Best Evidence Topics
  • Send this BET as an Email
  • Make a Comment on this BET

Topical non-steriodals reduce pain in corneal abrasions

Three Part Question

[In adults with acute corneal abrasions] are [non-steroidal eye drops better than simple lubrication] at [improving pain relief and improving time to healing.]

Clinical Scenario

A 25 year old man presents to the emergency department complaining of a 4 hour history of painful right eye after it was scratched by his 3 month old daughter. You recall being told that topical non-steroidal may be of help but wonder if they are any better than lubrication on its own. You also wonder if the non-steroidals may affect the eventual outcome and time to healing.

Search Strategy

Medline 1966-10/05 using the OVID interface.
Medline: ({[exp cornea OR cornea.ti,ab,rw,sh] AND abrasion$.ti,ab,rw,sh} AND [exp analgesia OR analgesi$.ti,ab,rw,sh OR exp anti-inflammatory agents, non-steroidal OR non-steroidal.ti,ab,rw,sh])
Pubmed: Corneal abrasions and NSAID's

Search Outcome

16 papers found of which 10 were relevant. However only the very recent high quality meta analysis of the other studies was used to update the original BET.

Relevant Paper(s)

Author, date and country Patient group Study type (level of evidence) Outcomes Key results Study Weaknesses
Brahma AK et al
401 patients with corneal abrasions in an eye emergency department. All patients received chloramphenicol ointment +/- study drops: polyvinyl alcohol alone, homatropine 2%, flubriprofen 0.03% or homatropine 2% + flubriprofen 0.03%PRCTOcular pain 6 hourlyBoth patient groups receiving flubriprofen had significantly less pain. There was no added benefit when homatropine was given with flubriprofen.Very low response rate, only 55.8% of patients enrolled in the study completed it.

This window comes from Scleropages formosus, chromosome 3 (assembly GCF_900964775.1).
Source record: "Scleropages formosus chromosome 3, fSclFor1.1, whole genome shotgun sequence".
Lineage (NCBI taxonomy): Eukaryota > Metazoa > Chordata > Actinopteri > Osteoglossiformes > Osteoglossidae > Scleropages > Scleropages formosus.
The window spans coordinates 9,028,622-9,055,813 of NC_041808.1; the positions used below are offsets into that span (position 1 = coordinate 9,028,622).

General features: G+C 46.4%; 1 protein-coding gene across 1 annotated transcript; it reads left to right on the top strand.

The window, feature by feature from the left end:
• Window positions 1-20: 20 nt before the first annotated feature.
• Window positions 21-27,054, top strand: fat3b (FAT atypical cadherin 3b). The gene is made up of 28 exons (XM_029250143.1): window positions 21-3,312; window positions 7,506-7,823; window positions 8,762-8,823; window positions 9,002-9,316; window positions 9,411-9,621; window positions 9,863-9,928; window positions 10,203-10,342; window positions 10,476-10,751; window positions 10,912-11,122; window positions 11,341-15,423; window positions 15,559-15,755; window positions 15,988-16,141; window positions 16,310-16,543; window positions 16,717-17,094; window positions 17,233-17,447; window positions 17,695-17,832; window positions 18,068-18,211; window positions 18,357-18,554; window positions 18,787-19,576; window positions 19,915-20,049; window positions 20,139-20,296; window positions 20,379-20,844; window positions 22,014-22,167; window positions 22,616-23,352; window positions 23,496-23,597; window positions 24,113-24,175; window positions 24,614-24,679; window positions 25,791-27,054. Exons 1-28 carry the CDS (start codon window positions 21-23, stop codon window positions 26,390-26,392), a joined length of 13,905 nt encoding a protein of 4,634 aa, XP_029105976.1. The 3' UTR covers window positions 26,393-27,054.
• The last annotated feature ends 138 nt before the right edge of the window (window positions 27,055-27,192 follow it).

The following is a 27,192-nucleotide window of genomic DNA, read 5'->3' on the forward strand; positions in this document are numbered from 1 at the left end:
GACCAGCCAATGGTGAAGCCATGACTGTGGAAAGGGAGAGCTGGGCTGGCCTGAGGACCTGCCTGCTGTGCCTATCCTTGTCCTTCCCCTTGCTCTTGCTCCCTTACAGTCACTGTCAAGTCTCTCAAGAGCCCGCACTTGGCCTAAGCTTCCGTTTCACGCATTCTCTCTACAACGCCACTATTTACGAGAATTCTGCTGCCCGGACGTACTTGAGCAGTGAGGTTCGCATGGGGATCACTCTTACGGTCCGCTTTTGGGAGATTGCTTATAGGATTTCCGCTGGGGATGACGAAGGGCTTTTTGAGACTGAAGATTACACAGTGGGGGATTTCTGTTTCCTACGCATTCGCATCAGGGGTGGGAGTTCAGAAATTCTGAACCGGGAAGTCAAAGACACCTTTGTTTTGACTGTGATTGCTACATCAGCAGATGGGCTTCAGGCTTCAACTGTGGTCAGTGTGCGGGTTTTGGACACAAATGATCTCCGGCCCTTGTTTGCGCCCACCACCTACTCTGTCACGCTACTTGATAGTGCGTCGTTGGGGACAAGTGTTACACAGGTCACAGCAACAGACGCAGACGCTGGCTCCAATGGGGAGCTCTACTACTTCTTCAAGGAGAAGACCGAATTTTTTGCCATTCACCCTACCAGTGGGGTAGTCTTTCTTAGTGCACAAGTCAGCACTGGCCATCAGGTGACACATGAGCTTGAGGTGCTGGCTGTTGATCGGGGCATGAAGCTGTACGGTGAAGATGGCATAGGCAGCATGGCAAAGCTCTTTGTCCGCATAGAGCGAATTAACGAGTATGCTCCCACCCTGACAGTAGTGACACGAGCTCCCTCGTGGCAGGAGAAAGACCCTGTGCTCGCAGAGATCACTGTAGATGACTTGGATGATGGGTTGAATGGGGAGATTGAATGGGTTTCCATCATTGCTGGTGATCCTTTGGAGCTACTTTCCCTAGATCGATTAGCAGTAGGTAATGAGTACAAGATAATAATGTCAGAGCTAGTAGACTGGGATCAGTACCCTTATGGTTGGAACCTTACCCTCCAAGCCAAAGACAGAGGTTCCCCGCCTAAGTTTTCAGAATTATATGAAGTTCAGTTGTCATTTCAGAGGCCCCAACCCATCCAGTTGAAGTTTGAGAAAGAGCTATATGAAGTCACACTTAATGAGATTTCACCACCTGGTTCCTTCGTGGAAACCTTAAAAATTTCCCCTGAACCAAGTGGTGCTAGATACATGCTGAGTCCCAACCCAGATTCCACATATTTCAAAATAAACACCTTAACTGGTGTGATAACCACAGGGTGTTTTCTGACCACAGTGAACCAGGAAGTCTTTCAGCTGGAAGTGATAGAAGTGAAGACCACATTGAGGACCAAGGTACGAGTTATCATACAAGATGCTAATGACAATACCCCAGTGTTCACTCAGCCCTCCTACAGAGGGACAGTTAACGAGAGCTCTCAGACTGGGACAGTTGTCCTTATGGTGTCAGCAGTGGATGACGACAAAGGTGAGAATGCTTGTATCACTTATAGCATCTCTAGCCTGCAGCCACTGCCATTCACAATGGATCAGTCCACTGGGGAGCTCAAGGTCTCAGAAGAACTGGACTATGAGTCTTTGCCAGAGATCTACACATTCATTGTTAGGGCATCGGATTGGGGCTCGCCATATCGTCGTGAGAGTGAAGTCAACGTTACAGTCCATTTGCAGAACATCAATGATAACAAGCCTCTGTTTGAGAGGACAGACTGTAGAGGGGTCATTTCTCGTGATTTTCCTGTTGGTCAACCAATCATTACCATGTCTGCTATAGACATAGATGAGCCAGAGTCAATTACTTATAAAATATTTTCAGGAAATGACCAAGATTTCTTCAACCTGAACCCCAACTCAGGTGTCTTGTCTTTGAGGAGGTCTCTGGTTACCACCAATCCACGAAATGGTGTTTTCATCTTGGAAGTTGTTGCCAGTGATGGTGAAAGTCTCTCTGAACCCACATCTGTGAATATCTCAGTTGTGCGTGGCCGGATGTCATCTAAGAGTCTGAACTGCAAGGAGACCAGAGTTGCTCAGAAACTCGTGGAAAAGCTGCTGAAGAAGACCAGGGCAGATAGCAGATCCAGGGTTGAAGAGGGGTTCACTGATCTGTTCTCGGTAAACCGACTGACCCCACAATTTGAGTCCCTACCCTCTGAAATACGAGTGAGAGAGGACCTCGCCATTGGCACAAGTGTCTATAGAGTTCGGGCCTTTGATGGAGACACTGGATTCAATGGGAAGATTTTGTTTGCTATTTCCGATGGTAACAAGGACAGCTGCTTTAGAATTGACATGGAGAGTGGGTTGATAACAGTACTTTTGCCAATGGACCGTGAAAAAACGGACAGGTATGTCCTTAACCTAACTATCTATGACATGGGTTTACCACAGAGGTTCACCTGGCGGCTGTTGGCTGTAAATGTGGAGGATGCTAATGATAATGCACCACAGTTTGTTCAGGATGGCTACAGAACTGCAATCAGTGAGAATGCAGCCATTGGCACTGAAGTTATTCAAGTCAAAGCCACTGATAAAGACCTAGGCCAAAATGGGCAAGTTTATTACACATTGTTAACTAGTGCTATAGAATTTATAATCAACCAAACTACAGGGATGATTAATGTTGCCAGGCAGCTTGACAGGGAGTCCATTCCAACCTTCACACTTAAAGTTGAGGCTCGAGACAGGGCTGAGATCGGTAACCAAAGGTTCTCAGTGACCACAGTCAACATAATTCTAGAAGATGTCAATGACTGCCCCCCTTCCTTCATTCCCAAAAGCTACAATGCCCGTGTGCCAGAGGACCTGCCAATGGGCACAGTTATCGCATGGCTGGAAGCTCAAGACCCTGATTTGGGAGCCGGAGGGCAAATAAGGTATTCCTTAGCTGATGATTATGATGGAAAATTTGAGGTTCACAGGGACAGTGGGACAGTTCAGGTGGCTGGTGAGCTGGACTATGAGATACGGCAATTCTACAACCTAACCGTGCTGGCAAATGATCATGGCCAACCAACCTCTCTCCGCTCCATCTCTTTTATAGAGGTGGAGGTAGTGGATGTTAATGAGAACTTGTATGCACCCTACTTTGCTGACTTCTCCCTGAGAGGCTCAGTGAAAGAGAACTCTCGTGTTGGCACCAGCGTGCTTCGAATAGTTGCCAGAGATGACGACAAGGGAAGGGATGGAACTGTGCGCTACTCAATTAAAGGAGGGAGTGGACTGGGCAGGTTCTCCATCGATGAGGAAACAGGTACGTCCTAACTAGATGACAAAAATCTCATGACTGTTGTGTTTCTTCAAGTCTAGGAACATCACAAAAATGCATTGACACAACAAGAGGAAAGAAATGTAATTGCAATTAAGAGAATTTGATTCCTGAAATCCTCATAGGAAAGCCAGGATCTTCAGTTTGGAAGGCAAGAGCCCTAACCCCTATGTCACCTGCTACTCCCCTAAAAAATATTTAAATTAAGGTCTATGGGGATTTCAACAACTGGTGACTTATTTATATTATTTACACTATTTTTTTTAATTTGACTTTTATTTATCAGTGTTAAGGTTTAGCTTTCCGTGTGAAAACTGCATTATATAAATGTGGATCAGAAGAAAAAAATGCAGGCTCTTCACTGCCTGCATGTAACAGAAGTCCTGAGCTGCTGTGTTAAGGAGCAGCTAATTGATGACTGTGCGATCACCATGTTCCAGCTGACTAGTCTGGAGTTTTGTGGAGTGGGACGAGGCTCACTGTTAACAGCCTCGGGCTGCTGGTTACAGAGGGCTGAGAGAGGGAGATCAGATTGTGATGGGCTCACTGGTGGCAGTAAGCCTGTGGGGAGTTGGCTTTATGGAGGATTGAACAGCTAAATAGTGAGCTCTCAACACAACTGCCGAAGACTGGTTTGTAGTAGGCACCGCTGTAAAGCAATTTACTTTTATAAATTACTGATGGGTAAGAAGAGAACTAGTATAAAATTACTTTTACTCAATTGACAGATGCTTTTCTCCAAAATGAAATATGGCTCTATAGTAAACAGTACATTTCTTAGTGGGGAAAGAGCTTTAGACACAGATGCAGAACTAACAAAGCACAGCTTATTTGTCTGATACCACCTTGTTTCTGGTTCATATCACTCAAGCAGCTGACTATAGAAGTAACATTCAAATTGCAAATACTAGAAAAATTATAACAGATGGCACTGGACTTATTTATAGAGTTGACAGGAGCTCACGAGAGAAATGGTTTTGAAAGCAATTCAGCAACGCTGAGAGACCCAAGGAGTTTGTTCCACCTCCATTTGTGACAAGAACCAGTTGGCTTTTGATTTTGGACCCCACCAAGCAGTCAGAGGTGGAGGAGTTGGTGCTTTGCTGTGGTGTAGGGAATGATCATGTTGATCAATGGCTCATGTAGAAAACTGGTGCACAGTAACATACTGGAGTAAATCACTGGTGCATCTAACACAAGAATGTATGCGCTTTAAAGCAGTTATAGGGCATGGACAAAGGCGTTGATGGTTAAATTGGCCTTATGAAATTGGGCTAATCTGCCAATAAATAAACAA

Jayamanne DG et al
40 patients with unilateral traumatic corneal abrasions. All patients received chloramphenicol ointment +/- study drops: diclofenac sodium 0.1% or normal salinePRCTDay 2Less in diclofenac group (P < 0.001)
Ocular pain:
Day 1Less in diclofenac group (P < 0.02)
Kaiser PK and Pineda R
100 patients with traumatic or foreign body related corneal abrasions All patients received a cycloplegic and polymixin B +/- study drops: ketorolac tromethamine 0.5% or control vehicle dropsPRCTHealing timeNo difference
Complication rateNo difference
Foreign body sensationLess in ketorolac group from day 1 (P < 0.003)
PhotophobiaLess in ketorolac group from day 1 (P < 0.009)
Ocular painLess in ketorolac group from day 1 (P < 0.002)
Calder LA et al
459 patients with corneal abrasions in the emergency department or ophthalmology clinic receiving topical NSAID's +/- cointevention.Meta-analysisOcular pain score at 24 hours:Mean reduction in pain score by 1.30 points on the 0-10 pain scale (P < 0.00001).Variable level of quality of the 11 trials as well as the use of different pain scales and cointerventions. Possibility of publication bias.
Adverse effects of NSAID's:Insufficient data for a meta-analysis but transient stinging was noted as common adverse effect.


The trials all investigated different non-steroidal agents. No studies have been done to compare the relative merits of these drugs. Furthermore no trials comparing topical and oral preparations appear to have been done.

Editor Comment

This BET was originally submitted by Simon Carley (Consultant in Emergency Medicine) in June 2000. This BET was then updated by Mohammed Ziaei (Medical student) in August 2005.

Clinical Bottom Line

Non-steroidal anti-inflammatory agents are effective topical analgesics for traumatic corneal abrasions and do not appear to affect time to healing. However the lack of trials comparing oral and topical analgesia together with the cost of these preparations must be considered before these preparations are introduced.


  1. Brahma AK, Shah S, Hillier VF et al. Topical analgesia for superficial corneal injuries. J Acc Emerg Med 1996;13:186-188.
  2. Jayamanne DG, Fitt AW, Dayan M et al. The effectiveness of topical diclofenac in relieving discomfort following traumatic corneal abrasions. Eye 1997;79-83.
  3. Kaiser PK, Pineda R 2nd. A study of topical nonsteroidal anti-inflammatory drops and no pressure patching in the treatment of corneal abrasions. Opthalmology 1997;104:1353-1359.
  4. Calder LA, Balasubramanian S, Fergusson D. Topical nonsteroidal anti-inflammatory drugs for corneal abrasions: meta-analysis of randomized trials. Acad Emerg Med 2005; 12(5):467-73.